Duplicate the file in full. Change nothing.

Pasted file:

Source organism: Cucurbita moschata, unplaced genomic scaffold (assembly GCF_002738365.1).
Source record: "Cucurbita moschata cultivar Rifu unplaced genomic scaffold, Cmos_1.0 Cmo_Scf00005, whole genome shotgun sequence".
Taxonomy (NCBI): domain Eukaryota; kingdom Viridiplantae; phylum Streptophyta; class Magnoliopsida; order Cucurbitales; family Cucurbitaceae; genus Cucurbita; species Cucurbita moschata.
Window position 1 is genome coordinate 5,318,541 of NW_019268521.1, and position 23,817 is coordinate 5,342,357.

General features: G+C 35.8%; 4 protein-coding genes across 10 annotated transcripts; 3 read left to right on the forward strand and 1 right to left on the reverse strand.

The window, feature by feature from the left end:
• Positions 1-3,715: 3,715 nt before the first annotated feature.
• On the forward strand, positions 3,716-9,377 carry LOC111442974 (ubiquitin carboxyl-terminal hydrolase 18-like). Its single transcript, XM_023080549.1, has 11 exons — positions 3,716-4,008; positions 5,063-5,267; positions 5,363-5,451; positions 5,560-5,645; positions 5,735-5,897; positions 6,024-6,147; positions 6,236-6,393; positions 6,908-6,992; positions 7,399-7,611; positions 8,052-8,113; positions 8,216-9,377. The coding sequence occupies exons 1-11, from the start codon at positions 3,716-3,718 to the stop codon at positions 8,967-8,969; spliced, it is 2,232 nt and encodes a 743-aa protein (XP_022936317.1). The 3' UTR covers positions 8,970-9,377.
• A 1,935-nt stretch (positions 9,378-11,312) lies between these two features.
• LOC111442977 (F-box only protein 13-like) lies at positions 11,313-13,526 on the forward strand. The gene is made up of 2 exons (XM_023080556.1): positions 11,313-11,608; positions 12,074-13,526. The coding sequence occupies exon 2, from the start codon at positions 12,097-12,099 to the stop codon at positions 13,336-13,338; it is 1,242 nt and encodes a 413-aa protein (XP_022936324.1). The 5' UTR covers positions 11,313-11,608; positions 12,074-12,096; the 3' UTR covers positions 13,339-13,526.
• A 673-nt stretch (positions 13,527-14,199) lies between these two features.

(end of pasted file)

Source organism: Cucurbita moschata, unplaced genomic scaffold (assembly GCF_002738365.1).
Source record: "Cucurbita moschata cultivar Rifu unplaced genomic scaffold, Cmos_1.0 Cmo_Scf00005, whole genome shotgun sequence".
Taxonomy (NCBI): domain Eukaryota; kingdom Viridiplantae; phylum Streptophyta; class Magnoliopsida; order Cucurbitales; family Cucurbitaceae; genus Cucurbita; species Cucurbita moschata.
Window position 1 is genome coordinate 5,318,541 of NW_019268521.1, and position 23,817 is coordinate 5,342,357.

General features: G+C 35.8%; 4 protein-coding genes across 10 annotated transcripts; 3 read left to right on the forward strand and 1 right to left on the reverse strand.

The window, feature by feature from the left end:
• Positions 1-3,715: 3,715 nt before the first annotated feature.
• On the forward strand, positions 3,716-9,377 carry LOC111442974 (ubiquitin carboxyl-terminal hydrolase 18-like). Its single transcript, XM_023080549.1, has 11 exons — positions 3,716-4,008; positions 5,063-5,267; positions 5,363-5,451; positions 5,560-5,645; positions 5,735-5,897; positions 6,024-6,147; positions 6,236-6,393; positions 6,908-6,992; positions 7,399-7,611; positions 8,052-8,113; positions 8,216-9,377. The coding sequence occupies exons 1-11, from the start codon at positions 3,716-3,718 to the stop codon at positions 8,967-8,969; spliced, it is 2,232 nt and encodes a 743-aa protein (XP_022936317.1). The 3' UTR covers positions 8,970-9,377.
• A 1,935-nt stretch (positions 9,378-11,312) lies between these two features.
• LOC111442977 (F-box only protein 13-like) lies at positions 11,313-13,526 on the forward strand. The gene is made up of 2 exons (XM_023080556.1): positions 11,313-11,608; positions 12,074-13,526. The coding sequence occupies exon 2, from the start codon at positions 12,097-12,099 to the stop codon at positions 13,336-13,338; it is 1,242 nt and encodes a 413-aa protein (XP_022936324.1). The 5' UTR covers positions 11,313-11,608; positions 12,074-12,096; the 3' UTR covers positions 13,339-13,526.
• A 673-nt stretch (positions 13,527-14,199) lies between these two features.